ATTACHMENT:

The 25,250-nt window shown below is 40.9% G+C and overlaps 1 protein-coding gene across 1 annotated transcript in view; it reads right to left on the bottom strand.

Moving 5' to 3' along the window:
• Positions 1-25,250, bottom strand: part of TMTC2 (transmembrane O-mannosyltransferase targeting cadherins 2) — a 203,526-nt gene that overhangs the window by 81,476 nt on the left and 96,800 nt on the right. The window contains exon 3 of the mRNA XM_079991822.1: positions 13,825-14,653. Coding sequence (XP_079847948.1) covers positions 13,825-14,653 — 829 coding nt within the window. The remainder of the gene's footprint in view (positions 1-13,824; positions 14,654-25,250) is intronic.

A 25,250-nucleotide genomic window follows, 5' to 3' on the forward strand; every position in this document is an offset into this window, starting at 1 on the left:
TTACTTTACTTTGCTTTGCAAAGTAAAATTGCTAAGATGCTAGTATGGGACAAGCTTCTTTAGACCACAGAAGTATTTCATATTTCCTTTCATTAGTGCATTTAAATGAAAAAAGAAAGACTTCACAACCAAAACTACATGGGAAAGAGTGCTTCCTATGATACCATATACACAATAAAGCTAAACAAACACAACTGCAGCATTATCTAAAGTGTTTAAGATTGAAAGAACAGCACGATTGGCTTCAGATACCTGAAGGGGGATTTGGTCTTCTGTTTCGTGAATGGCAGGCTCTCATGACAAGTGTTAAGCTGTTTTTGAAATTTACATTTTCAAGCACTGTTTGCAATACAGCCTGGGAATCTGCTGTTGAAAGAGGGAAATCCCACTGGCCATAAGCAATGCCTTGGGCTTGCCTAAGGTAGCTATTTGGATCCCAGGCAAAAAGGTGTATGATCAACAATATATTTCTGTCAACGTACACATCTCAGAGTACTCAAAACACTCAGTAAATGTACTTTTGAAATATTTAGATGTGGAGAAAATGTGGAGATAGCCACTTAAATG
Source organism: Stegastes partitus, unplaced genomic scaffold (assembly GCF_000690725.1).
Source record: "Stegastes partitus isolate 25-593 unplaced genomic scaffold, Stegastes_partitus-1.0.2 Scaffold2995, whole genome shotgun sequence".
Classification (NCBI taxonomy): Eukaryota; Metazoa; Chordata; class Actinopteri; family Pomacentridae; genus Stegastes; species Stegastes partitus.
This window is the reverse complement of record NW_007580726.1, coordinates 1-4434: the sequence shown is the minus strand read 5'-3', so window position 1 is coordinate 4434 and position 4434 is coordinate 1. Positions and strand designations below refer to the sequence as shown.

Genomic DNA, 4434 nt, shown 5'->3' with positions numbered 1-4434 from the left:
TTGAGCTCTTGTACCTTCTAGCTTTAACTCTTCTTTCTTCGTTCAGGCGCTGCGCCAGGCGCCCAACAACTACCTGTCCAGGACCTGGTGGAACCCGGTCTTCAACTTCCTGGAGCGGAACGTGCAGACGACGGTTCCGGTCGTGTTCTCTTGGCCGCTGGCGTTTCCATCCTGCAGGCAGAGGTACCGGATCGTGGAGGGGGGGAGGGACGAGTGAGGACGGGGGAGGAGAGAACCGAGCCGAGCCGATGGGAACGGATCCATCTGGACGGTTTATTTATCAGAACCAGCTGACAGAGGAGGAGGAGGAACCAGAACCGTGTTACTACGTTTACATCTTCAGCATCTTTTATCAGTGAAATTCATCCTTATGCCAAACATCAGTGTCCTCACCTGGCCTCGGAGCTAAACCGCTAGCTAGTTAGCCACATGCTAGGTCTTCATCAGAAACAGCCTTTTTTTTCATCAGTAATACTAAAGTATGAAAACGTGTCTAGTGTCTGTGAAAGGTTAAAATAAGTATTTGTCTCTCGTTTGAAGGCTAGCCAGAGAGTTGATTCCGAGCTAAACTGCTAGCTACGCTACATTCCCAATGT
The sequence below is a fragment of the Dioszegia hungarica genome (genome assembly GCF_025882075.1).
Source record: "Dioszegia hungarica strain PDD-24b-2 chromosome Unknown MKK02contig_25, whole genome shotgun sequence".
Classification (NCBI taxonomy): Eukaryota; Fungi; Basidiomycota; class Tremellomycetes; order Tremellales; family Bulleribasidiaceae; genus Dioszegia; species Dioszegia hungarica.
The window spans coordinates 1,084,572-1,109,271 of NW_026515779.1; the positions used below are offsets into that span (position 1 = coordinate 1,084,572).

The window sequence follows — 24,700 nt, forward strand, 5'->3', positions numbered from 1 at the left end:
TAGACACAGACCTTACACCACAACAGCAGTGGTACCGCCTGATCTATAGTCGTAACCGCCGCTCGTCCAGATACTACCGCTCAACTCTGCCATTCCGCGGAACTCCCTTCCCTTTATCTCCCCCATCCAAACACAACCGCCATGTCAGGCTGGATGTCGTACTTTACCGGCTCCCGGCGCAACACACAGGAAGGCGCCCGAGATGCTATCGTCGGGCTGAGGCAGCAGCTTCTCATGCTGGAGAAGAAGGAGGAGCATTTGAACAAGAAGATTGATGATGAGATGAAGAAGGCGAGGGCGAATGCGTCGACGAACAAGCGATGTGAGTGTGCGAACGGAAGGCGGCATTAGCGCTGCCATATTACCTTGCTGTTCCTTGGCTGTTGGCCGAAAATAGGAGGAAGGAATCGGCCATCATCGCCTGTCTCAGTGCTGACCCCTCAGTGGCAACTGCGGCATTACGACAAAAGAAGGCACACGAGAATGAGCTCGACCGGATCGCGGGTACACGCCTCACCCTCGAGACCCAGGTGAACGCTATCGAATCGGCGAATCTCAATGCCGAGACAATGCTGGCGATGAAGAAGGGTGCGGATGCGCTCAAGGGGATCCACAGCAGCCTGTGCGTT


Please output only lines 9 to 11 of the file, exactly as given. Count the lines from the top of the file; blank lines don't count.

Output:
This window is the reverse complement of record NW_007580726.1, coordinates 1-4434: the sequence shown is the minus strand read 5'-3', so window position 1 is coordinate 4434 and position 4434 is coordinate 1. Positions and strand designations below refer to the sequence as shown.

Genomic DNA, 4434 nt, shown 5'->3' with positions numbered 1-4434 from the left:
TTGAGCTCTTGTACCTTCTAGCTTTAACTCTTCTTTCTTCGTTCAGGCGCTGCGCCAGGCGCCCAACAACTACCTGTCCAGGACCTGGTGGAACCCGGTCTTCAACTTCCTGGAGCGGAACGTGCAGACGACGGTTCCGGTCGTGTTCTCTTGGCCGCTGGCGTTTCCATCCTGCAGGCAGAGGTACCGGATCGTGGAGGGGGGGAGGGACGAGTGAGGACGGGGGAGGAGAGAACCGAGCCGAGCCGATGGGAACGGATCCATCTGGACGGTTTATTTATCAGAACCAGCTGACAGAGGAGGAGGAGGAACCAGAACCGTGTTACTACGTTTACATCTTCAGCATCTTTTATCAGTGAAATTCATCCTTATGCCAAACATCAGTGTCCTCACCTGGCCTCGGAGCTAAACCGCTAGCTAGTTAGCCACATGCTAGGTCTTCATCAGAAACAGCCTTTTTTTTCATCAGTAATACTAAAGTATGAAAACGTGTCTAGTGTCTGTGAAAGGTTAAAATAAGTATTTGTCTCTCGTTTGAAGGCTAGCCAGAGAGTTGATTCCGAGCTAAACTGCTAGCTACGCTACATTCCCAATGT